Why The Uniform Industry Relies On PLM
The entire apparel sector runs on PLM. All kinds of brands and retailers use it, day in and day out, to better manage their design, development, and sourcing processes. And manufacturers around the world improve collaboration with their suppliers by using PLM - sharing live data rather than relying on flat technical specifications.
But for some industries, PLM is more than a valuable tool for process improvement and digital transformation. It’s essential to survival.
These are businesses where traditional, manual methods have become totally unsustainable. For these companies, PLM is a way of life – a mission-critical system that allows them to cope with huge complexity, rigorous compliance standards, and massive scale. And this makes them perfect showcases for the value that PLM can realize for other businesses who wrestle with similar, but less extreme challenges.
This blog will be the first in a series zeroing in on these unique markets and their relationship with PLM. And we’re starting with why the uniform industry relies on PLM.
Designed to last
Uniforms are big business. From hospitals to hotels, schools to science labs, students and workforces need outfits that are instantly identifiable, fit for purpose, and super-hardwearing.
But creating uniforms isn’t as simple as standardizing a single design and then commissioning order after order. Even the simplest-looking uniform is the result of continuous improvement and uncompromising standards.
The first priority is creating a new uniform in PLM is safety and performance. Whether it’s a slip-resistant sole for a shoe, or a fire-retardant chef’s blazer, uniforms must adhere to rigorous standards before they’re approved for sale. To be blunt: people’s lives depend on it.
And that level of safety needs to last. Gloves designed to withstand hazardous chemical splashes, and high-visibility jackets for construction both need to perform perfectly for their full lifespan.
At the same time, a uniform’s appearance needs to be consistent and durable. Every uniform in a collection needs to look the same. Colors cannot fade. Construction cannot fail. Because while a split seam in a fashion garment will lead to a return, a defect in a uniform can lead to brand damage for the customer – or even casualties if it affects performance.
Uniform companies’ success depends on a no-compromise approach to material quality, manufacturing methods, fit, and durability. And this means that their development, prototyping and production processes need to be tightly controlled – something it’s all but impossible to do without PLM.
And that’s before we even think about doing it at the scale the uniform industry routinely deals in: minimum order quantities that make even global fashion brands look small.
Imagine producing the signature outfits for a global courier service, and staking your reputation on their performance, to get an idea of the stakes uniform companies to take on. Now imagine doing that without a comprehensive material library, full supplier collaboration, field testing integration and other key components of PLM.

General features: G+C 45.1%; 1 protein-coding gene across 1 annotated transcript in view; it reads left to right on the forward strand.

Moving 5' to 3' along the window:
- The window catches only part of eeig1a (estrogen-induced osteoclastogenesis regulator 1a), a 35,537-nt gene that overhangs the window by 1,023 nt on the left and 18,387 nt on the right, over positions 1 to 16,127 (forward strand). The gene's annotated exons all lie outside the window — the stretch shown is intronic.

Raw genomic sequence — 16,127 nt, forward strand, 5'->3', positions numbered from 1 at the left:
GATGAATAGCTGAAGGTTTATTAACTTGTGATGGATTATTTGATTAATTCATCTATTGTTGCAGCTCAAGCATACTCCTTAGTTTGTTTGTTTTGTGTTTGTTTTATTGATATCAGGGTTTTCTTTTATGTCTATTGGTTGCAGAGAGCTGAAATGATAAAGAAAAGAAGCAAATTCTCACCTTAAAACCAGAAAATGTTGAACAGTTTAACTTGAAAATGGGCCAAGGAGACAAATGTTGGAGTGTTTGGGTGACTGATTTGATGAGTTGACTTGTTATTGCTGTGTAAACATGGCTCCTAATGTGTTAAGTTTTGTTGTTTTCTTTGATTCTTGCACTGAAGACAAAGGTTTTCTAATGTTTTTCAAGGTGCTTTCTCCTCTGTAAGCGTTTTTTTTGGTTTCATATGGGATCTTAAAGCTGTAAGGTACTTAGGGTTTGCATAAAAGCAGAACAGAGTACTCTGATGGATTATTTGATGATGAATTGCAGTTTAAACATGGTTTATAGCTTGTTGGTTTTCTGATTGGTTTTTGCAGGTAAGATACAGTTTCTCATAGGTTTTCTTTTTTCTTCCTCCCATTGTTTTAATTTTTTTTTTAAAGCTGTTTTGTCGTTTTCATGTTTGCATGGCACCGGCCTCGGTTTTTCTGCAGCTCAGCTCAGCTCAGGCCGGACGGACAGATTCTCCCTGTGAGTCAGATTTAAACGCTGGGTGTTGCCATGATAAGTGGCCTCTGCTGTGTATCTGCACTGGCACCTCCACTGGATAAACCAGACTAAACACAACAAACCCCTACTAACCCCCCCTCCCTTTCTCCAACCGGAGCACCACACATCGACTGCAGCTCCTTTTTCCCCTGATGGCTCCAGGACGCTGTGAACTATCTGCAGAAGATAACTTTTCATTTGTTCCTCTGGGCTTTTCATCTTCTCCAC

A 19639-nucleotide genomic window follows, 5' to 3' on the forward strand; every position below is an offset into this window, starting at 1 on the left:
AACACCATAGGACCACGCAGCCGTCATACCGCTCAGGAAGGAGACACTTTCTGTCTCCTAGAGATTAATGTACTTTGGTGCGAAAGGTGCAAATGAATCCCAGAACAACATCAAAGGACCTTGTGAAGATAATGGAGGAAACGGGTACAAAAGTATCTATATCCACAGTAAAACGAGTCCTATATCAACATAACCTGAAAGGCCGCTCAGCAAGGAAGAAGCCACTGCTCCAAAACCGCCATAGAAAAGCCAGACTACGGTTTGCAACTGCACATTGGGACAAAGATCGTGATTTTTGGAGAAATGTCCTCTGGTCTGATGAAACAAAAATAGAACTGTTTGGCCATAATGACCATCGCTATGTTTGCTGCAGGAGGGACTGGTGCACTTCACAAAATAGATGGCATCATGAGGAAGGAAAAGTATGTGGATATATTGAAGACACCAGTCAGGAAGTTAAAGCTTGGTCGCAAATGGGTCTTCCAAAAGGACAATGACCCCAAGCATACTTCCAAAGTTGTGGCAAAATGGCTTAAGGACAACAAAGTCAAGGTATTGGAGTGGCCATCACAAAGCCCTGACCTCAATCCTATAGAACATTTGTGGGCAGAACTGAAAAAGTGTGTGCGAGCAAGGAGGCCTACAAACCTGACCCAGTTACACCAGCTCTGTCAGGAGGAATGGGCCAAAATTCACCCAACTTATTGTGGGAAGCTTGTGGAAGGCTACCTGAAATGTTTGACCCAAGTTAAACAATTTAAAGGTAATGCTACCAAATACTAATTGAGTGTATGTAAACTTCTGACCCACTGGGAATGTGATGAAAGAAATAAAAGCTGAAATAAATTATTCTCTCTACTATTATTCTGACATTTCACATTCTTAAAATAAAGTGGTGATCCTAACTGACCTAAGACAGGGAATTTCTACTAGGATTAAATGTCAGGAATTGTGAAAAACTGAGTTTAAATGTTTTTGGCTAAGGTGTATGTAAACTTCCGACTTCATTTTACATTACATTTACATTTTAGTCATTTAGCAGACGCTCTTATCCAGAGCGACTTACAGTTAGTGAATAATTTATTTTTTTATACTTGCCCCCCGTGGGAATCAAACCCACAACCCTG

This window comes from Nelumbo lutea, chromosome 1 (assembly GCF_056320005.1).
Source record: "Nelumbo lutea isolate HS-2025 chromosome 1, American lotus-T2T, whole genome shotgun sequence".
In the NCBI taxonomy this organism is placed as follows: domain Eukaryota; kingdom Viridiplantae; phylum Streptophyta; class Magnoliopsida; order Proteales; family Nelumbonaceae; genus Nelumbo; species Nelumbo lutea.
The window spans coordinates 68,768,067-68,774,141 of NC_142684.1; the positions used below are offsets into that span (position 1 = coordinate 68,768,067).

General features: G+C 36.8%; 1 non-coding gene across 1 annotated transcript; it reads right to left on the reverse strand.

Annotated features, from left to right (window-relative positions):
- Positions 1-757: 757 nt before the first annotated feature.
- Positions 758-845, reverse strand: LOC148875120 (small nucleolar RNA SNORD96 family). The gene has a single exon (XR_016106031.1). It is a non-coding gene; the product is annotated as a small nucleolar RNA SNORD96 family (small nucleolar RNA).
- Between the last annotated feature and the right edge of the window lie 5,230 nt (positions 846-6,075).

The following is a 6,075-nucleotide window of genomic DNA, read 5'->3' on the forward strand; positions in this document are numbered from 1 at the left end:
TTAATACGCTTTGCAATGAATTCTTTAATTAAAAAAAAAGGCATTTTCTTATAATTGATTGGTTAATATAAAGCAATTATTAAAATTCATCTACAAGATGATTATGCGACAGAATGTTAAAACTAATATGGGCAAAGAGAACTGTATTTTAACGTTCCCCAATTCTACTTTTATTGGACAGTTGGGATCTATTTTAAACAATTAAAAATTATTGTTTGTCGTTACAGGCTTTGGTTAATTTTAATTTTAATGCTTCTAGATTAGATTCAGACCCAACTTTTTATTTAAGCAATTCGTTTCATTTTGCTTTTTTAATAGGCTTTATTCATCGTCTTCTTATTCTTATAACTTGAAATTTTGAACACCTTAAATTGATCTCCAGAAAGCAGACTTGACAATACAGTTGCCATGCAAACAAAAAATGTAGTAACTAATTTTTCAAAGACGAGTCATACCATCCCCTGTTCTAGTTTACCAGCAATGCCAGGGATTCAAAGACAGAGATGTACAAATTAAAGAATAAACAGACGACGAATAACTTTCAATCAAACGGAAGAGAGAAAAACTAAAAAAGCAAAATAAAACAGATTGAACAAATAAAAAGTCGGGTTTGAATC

Feel safe, feel fashionable
As niche as some of its requirements are, the uniform industry isn’t insulated from the rapidly-changing pace of fashion. Although function comes first, form is just as important. Like fashion garments, uniforms need to flatter people with the fit, and make utility look unique. And like the broader fashion industry, uniform companies are facing the same pressure to shorten cycle times and become more agile in their product creation and production processes.
The uniform industry is also forging ahead in mass customization – an area that fashion is looking to follow. For example, several customers might start from the same basic pattern or silhouette, but designers then add new components or embellishments.
So for a uniform producer, PLM is essential for both sides of their business. First, they rely on it to manage the requirements that are unique to their sector. Second, they need it to cope with the challenges they have in common with other apparel companies.
And this means that uniform companies need to find a PLM partner who knows what makes them tick, as well as understanding the fashion industry as a whole.
You’ve probably guessed that there aren’t many of these PLM partners around. So when uniform companies find one, they tend to stick with them.
We know this because our solution has been developed in partnership with leading workwear and uniform brands like Town & Country and Utility Garments. As long-term partners, they and others have helped us to shape our Visual Next PLM solution to meet their exacting requirements. And along the way we’ve also introduced new technologies to help optimize the uniform design and development process – from body scanning to white label client portals that allow customers to order uniforms directly from our Customers websites, with order details appearing instantly in our end-to-end PLM and ERP system.
Look for further installments in this series soon, as we shine a spotlight on other industries that leverage PLM in unique ways.
Charles Benoualid is the Vice President of Research and Development at CGS inc.